December 20, 2016
Star Wars continues to deliver box office gold with its latest installment, “Rogue One: A Star Wars Story,” surpassing $155 million over the weekend in North America. One of the most amazing things about the franchise is how well its portrayal of advanced technologies, first imagined in the 1970s, have stood the test of time. Take a look at R2-D2 which, unlike the robot taxi driver from Total Recall, is still believable. Meanwhile, in reality, self-learning, autonomous machines are the direction businesses are heading now with priorities set on cognitive computing and digital business transformation.
Automation has been pivotal to strengthening supply chains in the past few decades, particularly in terms of robots’ abilities to handle many of the repetitive tasks associated with production. And with self-driving vehicles, industry 4.0, and other innovations, it’s clear there’s a new wave of autonomy around individual components of the overall means of production.
But as the wise Obi Won Kenobi once said, “these are not the droids you’re looking for” – or at least not the only ones. While industrial-automation advancements are important, they alone can’t address the supply chain’s most high-maintenance requirement: management.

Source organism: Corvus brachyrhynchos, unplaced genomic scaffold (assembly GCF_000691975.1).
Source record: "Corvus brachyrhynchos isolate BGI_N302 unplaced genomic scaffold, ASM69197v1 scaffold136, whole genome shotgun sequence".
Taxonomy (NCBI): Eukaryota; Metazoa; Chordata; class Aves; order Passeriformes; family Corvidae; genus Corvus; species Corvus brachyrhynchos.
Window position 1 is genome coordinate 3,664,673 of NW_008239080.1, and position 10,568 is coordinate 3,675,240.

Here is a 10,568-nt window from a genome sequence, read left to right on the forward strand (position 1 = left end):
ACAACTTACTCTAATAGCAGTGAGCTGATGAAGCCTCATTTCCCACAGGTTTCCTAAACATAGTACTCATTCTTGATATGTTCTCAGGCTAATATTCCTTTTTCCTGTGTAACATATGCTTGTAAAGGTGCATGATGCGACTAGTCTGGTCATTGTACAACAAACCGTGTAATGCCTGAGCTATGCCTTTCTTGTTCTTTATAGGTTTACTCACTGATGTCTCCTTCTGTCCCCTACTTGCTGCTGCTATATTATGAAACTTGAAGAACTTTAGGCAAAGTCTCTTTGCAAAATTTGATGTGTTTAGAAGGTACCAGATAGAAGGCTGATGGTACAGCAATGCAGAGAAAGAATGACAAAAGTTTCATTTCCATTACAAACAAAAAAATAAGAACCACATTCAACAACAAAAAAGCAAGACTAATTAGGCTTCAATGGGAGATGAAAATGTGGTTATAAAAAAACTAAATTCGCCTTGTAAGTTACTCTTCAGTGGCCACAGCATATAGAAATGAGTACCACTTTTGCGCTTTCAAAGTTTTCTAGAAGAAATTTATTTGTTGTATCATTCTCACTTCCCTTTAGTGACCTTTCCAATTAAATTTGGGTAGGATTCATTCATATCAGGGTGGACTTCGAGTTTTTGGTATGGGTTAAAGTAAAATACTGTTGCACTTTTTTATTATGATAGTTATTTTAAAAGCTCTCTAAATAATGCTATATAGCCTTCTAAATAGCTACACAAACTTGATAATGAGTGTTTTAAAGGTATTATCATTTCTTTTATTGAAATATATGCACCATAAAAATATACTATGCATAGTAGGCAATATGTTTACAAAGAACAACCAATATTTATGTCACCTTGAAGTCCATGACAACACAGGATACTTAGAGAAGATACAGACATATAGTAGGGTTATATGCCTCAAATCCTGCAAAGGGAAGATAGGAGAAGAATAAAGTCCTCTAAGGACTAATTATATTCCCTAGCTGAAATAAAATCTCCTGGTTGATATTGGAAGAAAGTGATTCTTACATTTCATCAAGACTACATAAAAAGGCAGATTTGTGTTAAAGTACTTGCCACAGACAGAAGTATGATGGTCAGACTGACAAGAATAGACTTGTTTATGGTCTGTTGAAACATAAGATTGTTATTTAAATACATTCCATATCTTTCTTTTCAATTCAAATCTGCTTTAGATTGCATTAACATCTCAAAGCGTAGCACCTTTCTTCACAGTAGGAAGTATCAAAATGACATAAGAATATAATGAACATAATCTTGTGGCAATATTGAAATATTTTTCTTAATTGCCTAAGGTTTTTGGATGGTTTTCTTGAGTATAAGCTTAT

Start pairing modern industrial automation systems with the cognitive computing capabilities of an autonomous supply chain, and then you’ll find the droids you’re looking for.
The Supply Chain Needs a R2-D2 (or BB-8)
When Luke Skywalker hops into the X-Wing with R2-D2, he has complete control over the starfighter. But R2-D2 is there is to help him navigate, put out fires when the engine gets hit, keep him up to date on the integrity of the ship and even pilot if Luke is dealing with more pressing matters. What companies need now is to mount smart machines, like R2-D2 or BB-8 (Rey’s companion from “The Force Awakens”), into their supply chain helm.
To be sure, we’re still a long ways off from replicating the fully autonomous robots of Star Wars but the first step can be taken toward an autonomous supply chain today with cognitive applications. By applying machine learning and AI to the supply chain, companies can re-imagine old processes like demand forecasting or sales and operations planning, enabling a level of agility and accuracy not possible before. Beyond just enhancing old processes, cognitive applications add a new layer of intelligence on top of traditional, siloed information systems like ERP, CRM and warehouse management. Much like how R2-D2 helps Luke pilot his X-Wing, cognitive applications help decision-makers find opportunities to grow revenue, reduce working capital and even gain market share.
The means of production have come a long way thanks to the handy droids in manufacturing facilities. But now we need a different kind of droid – one that can help manage the entire supply chain so business leaders can focus on the most important endeavors, like growing their brand, looking for new value propositions and improving research and design.